Heathrow plans delayed
Protestors demonstrating against an additional Heathrow runway hold banners during a rally at Parliament Square in London on 10 October 2015.Reuters

The controversial decision on whether to build a third runway at London's Heathrow airport has been delayed until next summer, despite an outcome being "promised" by the end of the year. The government was branded "gutless" by business leaders, with the shadow transport secretary Lilian Greenwood saying that the delay will add to resident's uncertainty.

Transport Secretary Patrick McLoughlin said that further research into the environmental impact of the plans was needed. The delay will mean the decision is unlikely to be made until after the London mayoral elections in May 2016.

Business groups believe that the UK desperately needs new provisions for flights to and from the UK to match its economic activity while campaigners believe that a third runway will cause intolerable noise, breach EU limits on air pollution, cost millions in road improvements, and force thousands to move from their homes.

John Longworth, director general at the British Chambers of Commerce said that the move will be perceived as "gutless" by businesses, according to a report in the Telegraph. "It is a gutless move by a government that promised a clear decision on a new runway by the end of the year," Longworth said. "Business will question whether ministers are delaying critical upgrades to our national infrastructure for legitimate reasons, or to satisfy short-term political interests."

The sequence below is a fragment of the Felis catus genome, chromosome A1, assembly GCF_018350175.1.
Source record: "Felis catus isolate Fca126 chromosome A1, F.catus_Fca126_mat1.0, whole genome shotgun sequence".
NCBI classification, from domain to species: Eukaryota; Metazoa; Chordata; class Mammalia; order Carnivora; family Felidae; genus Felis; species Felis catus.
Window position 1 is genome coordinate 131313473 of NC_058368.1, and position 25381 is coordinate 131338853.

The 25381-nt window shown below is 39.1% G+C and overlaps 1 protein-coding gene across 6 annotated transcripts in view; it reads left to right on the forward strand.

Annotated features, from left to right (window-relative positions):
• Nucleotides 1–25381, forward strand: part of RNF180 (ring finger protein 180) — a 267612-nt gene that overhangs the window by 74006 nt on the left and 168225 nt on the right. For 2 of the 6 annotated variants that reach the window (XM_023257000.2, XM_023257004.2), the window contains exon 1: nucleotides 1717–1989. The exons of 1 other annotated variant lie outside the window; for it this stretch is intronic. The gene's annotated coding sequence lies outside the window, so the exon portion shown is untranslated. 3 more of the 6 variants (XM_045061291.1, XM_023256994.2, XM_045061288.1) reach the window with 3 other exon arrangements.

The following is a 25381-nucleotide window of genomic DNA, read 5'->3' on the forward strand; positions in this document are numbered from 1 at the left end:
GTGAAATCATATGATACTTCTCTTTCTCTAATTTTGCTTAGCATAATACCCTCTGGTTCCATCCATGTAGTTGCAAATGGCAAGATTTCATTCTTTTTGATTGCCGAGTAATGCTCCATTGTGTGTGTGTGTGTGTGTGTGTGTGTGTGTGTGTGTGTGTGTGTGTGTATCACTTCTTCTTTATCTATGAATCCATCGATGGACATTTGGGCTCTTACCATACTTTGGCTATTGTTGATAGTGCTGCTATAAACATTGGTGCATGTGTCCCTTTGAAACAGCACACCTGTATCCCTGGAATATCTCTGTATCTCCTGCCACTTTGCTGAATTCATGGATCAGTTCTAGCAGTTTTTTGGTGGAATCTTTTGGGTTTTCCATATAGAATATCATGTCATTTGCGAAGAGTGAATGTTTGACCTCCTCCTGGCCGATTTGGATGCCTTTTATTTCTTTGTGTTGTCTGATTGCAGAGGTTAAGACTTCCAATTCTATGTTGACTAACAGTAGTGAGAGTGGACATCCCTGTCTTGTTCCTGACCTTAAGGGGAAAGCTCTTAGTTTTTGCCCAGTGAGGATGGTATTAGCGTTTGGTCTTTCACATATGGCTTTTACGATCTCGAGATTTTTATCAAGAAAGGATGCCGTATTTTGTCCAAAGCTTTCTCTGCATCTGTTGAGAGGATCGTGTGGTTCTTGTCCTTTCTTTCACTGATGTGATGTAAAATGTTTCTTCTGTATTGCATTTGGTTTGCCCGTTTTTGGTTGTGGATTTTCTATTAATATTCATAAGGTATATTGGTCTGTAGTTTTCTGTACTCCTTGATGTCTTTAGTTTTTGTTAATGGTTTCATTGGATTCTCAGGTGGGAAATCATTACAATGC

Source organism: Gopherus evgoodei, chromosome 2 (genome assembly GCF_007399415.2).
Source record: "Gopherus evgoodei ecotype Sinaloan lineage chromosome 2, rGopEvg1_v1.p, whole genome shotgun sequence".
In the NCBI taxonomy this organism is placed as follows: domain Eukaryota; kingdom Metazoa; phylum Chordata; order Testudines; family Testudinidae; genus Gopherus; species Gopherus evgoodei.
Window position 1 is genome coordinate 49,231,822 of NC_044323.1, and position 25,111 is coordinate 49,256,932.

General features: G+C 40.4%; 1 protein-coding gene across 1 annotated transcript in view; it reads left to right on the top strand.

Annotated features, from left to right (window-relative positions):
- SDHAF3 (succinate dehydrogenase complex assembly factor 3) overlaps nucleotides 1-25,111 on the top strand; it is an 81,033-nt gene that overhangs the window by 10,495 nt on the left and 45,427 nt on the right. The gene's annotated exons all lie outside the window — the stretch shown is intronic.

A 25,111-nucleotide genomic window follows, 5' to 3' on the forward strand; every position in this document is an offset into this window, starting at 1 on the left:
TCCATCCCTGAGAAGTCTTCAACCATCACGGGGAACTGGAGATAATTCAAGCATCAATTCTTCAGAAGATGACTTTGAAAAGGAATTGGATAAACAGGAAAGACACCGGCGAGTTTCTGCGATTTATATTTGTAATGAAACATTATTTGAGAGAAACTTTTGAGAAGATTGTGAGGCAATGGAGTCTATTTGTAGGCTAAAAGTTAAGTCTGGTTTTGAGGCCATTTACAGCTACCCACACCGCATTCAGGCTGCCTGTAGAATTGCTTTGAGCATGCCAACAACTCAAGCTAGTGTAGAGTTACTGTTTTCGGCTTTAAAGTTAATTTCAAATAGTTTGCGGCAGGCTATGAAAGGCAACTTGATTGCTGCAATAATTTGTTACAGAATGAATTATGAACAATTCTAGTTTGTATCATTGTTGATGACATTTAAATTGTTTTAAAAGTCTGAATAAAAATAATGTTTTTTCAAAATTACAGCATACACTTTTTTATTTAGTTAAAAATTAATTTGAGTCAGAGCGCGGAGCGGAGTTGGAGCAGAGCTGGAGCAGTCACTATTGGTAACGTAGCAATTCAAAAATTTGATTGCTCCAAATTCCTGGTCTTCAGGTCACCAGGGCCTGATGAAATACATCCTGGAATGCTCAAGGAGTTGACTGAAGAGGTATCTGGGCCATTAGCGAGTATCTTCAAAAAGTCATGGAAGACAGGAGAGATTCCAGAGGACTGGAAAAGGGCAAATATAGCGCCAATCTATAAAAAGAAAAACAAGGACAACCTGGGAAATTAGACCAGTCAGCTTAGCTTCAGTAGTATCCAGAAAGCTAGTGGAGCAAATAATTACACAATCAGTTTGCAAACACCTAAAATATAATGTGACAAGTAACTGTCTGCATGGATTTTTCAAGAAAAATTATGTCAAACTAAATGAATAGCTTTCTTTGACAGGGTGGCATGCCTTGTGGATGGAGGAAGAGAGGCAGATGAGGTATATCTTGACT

In comparison, Amsterdam Schiphol has six runways while Dubai has two runways that operate 24 hours a day. London Mayor Boris Johnson favours the building of a new airport in the Thames Estuary, dubbed "Boris Island".

Patrick McLoughlin explained the decision for the delay to the BBC. He said: "The case for aviation expansion is clear - but it's vitally important we get the decision right so that it will benefit generations to come. I don't think I need to make an apology for taking a little longer to make sure that we get the decision right."

Labour MP Lilian Greenwood said the prime minister had "broken his promises to residents". She said: "Tonight's statement owes more to political calculations than genuine concern for the environment or residents who now face another year of blight and uncertainty.

"This shambolic announcement is an embarrassment and no one will be convinced that the government is taking our runway capacity or environmental needs seriously."

Sir Howard Davies produced an independent report in July this year backing the plans but suggested that if a third runway was to be built, a number of restrictions should be enforced. These included measures to reduce both the environmental impact and noise pollution with another runway at Gatwick, or increasing the size of an existing runway at Heathrow.

Among others to respond was Rob Gray, campaign director of the Back Heathrow group, funded by the airport. He said: "The government has created more uncertainty for local residents, more uncertainty for workers in the local area and the potential loss to the UK economy of more than £5bn."